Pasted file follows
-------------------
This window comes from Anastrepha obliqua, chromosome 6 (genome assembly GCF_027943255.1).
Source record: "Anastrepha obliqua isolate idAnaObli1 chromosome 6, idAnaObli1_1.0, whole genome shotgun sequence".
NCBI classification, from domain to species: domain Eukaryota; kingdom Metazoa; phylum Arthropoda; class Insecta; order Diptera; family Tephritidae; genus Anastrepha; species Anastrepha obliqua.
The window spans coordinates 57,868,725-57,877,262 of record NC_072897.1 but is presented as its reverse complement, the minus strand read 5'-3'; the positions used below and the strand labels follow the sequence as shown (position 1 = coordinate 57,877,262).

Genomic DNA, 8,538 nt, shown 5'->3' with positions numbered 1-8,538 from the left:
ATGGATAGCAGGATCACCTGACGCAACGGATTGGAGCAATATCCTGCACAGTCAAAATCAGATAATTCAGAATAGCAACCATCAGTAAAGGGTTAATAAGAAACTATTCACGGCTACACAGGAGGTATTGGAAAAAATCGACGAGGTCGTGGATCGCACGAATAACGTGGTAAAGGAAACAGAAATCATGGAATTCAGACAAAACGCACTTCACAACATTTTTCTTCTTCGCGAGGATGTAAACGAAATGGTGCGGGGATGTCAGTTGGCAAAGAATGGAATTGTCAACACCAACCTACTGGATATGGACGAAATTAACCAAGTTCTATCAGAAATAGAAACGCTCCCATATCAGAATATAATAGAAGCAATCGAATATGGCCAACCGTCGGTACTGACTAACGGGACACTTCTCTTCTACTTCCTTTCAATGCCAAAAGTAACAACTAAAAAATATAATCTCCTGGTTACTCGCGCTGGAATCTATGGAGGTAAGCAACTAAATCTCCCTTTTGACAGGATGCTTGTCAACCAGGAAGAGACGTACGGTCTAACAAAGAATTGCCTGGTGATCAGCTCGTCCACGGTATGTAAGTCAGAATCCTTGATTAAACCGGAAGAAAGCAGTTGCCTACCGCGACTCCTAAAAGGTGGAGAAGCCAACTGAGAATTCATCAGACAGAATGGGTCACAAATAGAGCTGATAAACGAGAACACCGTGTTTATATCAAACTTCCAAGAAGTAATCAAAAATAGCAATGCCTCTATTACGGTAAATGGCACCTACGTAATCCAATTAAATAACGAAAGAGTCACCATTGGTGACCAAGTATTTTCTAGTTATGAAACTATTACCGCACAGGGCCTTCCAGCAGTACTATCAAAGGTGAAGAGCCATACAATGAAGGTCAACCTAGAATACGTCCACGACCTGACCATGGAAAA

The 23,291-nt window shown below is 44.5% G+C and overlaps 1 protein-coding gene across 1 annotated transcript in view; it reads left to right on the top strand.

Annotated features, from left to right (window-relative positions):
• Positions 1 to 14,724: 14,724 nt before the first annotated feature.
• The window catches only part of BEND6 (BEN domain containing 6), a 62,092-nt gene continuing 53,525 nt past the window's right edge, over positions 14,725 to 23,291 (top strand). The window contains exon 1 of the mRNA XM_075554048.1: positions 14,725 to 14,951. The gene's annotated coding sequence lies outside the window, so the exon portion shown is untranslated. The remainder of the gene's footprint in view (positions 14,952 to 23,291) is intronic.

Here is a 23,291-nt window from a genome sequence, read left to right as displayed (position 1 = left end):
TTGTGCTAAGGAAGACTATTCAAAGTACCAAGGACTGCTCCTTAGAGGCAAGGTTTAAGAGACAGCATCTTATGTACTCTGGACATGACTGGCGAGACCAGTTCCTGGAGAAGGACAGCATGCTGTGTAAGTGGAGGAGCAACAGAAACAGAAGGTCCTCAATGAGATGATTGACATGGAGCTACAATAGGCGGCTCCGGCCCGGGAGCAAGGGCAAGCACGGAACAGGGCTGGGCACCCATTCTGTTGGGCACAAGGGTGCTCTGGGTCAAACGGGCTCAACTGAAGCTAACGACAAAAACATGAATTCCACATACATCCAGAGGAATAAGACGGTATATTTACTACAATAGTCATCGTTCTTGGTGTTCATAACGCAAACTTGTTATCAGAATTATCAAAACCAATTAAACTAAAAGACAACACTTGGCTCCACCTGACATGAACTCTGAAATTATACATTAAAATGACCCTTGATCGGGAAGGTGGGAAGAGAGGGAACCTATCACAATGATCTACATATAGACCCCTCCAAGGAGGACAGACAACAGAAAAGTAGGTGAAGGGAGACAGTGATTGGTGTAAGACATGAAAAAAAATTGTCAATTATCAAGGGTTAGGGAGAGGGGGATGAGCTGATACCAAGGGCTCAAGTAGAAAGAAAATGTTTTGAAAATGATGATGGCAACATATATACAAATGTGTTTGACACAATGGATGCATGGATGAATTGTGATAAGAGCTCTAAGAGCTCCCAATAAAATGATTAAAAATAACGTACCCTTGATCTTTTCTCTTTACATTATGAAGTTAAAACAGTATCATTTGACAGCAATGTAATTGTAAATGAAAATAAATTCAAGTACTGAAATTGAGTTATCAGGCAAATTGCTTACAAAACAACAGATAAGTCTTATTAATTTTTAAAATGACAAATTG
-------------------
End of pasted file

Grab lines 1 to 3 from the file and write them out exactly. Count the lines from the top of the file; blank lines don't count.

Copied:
This window comes from Anastrepha obliqua, chromosome 6 (genome assembly GCF_027943255.1).
Source record: "Anastrepha obliqua isolate idAnaObli1 chromosome 6, idAnaObli1_1.0, whole genome shotgun sequence".
NCBI classification, from domain to species: domain Eukaryota; kingdom Metazoa; phylum Arthropoda; class Insecta; order Diptera; family Tephritidae; genus Anastrepha; species Anastrepha obliqua.